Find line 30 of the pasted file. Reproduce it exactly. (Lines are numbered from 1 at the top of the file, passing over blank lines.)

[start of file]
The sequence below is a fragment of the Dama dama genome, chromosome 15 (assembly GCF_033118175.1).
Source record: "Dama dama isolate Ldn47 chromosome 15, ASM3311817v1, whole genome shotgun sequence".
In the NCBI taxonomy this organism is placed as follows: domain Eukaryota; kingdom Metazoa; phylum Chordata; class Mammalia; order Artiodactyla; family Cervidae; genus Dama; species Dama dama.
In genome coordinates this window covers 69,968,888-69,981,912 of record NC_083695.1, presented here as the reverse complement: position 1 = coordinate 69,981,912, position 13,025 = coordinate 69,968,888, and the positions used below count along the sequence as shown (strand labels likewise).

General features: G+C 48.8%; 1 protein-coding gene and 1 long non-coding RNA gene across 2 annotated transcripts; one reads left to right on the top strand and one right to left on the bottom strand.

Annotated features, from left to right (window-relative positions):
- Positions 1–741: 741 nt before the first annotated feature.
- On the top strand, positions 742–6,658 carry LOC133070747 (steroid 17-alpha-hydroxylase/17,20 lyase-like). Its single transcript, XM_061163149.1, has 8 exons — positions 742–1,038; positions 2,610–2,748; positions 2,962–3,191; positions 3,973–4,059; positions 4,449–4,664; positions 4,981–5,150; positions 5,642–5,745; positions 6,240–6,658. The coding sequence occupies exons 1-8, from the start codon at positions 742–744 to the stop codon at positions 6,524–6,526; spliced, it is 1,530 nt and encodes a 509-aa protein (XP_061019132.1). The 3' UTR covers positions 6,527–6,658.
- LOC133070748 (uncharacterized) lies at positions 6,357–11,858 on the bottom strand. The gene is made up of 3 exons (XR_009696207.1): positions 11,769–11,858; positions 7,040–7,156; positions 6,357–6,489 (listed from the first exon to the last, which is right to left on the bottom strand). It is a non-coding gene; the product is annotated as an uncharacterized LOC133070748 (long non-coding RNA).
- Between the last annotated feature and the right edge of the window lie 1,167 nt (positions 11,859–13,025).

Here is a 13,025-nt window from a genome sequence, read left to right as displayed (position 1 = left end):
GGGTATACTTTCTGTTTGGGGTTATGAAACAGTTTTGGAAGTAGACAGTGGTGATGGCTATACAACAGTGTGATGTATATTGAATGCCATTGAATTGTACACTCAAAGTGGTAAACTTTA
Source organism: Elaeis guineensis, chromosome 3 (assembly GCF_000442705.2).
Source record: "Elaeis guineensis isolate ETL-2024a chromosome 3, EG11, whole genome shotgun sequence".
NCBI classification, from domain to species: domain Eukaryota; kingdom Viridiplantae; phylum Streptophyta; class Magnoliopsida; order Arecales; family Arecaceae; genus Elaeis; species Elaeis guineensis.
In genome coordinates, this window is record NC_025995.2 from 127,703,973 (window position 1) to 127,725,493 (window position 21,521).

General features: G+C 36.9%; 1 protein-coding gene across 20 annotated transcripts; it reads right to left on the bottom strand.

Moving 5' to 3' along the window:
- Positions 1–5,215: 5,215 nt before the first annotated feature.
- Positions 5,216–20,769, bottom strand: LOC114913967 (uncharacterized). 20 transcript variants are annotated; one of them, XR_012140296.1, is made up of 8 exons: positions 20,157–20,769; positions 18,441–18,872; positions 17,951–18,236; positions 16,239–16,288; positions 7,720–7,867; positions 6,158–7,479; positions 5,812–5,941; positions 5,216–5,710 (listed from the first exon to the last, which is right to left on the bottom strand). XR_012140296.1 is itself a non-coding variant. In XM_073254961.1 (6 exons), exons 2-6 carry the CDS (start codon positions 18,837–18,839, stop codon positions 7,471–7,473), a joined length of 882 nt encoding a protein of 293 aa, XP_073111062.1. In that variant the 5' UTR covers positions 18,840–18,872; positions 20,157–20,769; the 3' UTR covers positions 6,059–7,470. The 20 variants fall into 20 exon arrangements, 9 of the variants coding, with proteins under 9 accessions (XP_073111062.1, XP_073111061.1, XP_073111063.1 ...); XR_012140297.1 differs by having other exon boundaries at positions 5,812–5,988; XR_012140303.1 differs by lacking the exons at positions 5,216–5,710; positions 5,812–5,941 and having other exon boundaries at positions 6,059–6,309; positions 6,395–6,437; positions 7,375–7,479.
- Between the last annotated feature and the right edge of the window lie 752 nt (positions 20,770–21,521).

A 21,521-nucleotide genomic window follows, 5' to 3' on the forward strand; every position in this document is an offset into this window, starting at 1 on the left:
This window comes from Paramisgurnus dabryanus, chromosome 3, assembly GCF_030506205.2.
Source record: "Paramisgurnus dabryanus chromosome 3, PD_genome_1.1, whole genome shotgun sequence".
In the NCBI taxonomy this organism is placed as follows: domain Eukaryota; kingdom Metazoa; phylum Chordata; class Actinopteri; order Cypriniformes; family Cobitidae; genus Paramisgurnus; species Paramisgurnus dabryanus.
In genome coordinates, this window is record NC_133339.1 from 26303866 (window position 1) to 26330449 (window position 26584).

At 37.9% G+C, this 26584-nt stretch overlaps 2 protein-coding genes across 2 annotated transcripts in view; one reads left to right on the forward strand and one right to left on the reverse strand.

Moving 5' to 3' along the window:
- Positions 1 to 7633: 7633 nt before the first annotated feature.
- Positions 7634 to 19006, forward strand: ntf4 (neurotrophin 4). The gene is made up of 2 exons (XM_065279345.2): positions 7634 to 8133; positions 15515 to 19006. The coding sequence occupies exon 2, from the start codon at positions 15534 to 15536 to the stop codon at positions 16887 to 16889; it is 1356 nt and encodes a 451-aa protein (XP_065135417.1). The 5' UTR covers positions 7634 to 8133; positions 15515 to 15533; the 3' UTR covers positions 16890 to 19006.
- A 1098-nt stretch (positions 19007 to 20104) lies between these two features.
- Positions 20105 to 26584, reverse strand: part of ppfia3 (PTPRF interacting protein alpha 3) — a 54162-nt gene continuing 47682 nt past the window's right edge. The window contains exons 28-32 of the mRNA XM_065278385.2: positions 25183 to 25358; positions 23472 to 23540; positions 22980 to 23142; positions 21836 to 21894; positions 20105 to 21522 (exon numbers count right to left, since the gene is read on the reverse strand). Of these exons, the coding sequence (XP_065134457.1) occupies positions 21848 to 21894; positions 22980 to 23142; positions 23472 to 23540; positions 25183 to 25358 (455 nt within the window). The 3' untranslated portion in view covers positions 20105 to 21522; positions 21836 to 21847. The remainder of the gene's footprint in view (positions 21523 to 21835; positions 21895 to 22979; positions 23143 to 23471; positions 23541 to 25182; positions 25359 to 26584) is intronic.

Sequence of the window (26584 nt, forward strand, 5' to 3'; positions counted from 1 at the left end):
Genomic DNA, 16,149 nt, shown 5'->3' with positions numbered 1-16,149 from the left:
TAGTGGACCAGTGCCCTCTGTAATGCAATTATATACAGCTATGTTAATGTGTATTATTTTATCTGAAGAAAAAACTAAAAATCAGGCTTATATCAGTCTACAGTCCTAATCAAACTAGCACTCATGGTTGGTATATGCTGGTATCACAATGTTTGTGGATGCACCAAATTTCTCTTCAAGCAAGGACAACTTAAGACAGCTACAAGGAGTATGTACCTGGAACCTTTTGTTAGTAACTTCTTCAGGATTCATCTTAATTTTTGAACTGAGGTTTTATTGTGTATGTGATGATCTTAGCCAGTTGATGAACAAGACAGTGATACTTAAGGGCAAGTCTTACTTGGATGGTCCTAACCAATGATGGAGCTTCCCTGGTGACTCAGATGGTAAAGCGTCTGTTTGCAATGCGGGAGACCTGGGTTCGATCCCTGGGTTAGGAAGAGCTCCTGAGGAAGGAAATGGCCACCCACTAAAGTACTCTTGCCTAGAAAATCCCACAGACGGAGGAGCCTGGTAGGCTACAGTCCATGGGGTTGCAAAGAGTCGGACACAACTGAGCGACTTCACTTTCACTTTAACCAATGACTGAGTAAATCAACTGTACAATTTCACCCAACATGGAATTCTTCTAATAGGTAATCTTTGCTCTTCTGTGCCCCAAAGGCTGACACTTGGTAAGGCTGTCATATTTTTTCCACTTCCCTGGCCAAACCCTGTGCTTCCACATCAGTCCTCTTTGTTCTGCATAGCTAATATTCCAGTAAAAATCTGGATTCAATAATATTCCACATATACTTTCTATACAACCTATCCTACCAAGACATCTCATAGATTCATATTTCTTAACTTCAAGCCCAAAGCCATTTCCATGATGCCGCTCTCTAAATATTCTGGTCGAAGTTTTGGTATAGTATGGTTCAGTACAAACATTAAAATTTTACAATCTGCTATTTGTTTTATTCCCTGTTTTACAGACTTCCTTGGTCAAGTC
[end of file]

- Positions 7634 to 19006, forward strand: ntf4 (neurotrophin 4). The gene is made up of 2 exons (XM_065279345.2): positions 7634 to 8133; positions 15515 to 19006. The coding sequence occupies exon 2, from the start codon at positions 15534 to 15536 to the stop codon at positions 16887 to 16889; it is 1356 nt and encodes a 451-aa protein (XP_065135417.1). The 5' UTR covers positions 7634 to 8133; positions 15515 to 15533; the 3' UTR covers positions 16890 to 19006.